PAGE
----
York study: We super-size Canada’s Food Guide servings
published August 8, 2012
Think you know what one serving of food looks like? You may want to think again, according to a new study from York University.
Many people overestimate the size of one serving of food as defined in Canada’s Food Guide, so they may be overeating even if they believe they are being careful, according to a study by Jennifer Kuk, a professor in the School of Kinesiology & Health Science in York’s Faculty of Health, and lead author Sharona Abramovitch, a former graduate student at York. The study was published online July 31 in the journal Applied Physiology, Nutrition and Metabolism.
Canada’s Food Guide is an important tool used by many general practitioners to help their patients eat more healthfully, says Kuk, so it made sense to study whether people would be able to tell from the food guide if they are eating enough of the four food groups: vegetables and fruit, meat and alternatives, grain products, and milk and alternatives.
“What we found was that the way people estimate one serving is essentially how much they would normally eat at one time,” says Kuk. “The majority of participants in the study inaccurately thought they would need to increase their food consumption by approximately 400 calories to meet recommendations in Canada’s Food Guide. This suggests we either need to change the size of a serving in the Guide – which has remained almost the same since 1977 – or educate Canadians more about how much food they should be consuming in a day.”
That eight-ounce steak you throw on the barbeque this summer, for example, alone exceeds the Canada Food Guide’s maximum daily allowance for meat and alternatives, says Abramovitch, a former graduate student in the School of Kinesiology & Health Science in York’s Faculty of Health. And only half a cup of cooked pasta is one of the eight grain servings allowed per day for a male between the ages of 19 and 50.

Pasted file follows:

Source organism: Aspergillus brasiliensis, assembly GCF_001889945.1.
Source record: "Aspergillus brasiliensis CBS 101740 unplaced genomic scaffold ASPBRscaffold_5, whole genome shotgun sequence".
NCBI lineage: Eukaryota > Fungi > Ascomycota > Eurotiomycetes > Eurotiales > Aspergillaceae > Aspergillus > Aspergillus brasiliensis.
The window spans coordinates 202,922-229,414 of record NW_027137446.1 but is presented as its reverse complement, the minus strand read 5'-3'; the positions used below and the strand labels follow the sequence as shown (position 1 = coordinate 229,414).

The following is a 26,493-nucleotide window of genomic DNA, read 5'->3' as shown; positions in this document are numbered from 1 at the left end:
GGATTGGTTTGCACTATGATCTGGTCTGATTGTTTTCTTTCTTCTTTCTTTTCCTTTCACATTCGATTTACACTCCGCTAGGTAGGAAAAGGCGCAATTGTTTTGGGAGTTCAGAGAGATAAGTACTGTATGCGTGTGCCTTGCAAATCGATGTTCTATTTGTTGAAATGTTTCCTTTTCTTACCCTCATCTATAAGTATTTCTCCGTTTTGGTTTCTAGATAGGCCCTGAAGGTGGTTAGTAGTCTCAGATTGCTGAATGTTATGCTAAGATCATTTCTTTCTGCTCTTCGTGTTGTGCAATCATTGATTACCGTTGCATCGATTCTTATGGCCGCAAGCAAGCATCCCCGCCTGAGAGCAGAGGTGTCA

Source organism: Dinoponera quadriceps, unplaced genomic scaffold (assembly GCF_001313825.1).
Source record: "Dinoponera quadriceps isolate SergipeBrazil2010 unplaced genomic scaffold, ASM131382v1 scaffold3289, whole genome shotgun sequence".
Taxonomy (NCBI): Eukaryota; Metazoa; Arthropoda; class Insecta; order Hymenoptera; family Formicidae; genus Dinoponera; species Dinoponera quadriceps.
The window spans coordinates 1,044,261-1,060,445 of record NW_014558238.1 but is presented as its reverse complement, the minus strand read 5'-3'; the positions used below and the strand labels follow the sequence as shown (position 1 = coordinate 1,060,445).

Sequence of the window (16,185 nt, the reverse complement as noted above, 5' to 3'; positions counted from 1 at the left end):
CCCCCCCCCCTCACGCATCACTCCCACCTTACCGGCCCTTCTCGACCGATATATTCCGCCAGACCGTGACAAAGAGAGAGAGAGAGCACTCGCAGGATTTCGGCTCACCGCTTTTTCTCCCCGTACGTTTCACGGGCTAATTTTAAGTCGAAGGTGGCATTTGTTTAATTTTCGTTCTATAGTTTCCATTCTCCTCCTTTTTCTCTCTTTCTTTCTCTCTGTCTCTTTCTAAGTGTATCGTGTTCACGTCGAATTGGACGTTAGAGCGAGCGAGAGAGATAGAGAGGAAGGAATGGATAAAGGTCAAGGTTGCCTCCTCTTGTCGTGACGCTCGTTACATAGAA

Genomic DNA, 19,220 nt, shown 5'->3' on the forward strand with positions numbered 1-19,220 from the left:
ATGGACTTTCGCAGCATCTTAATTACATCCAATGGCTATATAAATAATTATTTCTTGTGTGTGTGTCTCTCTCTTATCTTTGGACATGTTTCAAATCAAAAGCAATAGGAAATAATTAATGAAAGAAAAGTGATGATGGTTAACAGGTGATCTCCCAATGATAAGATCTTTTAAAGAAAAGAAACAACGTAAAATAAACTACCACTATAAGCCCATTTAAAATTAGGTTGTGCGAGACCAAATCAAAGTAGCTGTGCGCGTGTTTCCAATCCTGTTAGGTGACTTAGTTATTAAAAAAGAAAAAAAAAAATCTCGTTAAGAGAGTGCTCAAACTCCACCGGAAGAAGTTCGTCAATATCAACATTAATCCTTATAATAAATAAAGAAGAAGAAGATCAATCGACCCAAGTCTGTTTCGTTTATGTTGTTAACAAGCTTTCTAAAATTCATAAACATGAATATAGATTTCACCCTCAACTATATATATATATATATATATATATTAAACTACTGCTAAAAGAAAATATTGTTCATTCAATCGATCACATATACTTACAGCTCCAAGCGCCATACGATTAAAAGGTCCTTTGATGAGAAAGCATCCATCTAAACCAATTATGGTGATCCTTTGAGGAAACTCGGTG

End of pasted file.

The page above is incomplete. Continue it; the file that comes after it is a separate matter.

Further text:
Researchers analyzed food records from the 145 participants in the study, which included White, Black, South Asian and East Asian adults. They were asked to select what they thought was a serving, and researchers measured it to see whether the serving size corresponded with Canada’s Food Guide. They were also asked to estimate how much of something – for example, pasta – they would eat at one sitting, and to recall their diet over 24 hours.
All four ethnic groups inaccurately estimated the total number of servings they were eating in a day: they underestimated the number of servings of fruit and vegetables, grain products and meat, and overestimated the number of servings of milk and alternatives they were eating.
The research was funded by the Heart & Stroke Foundation.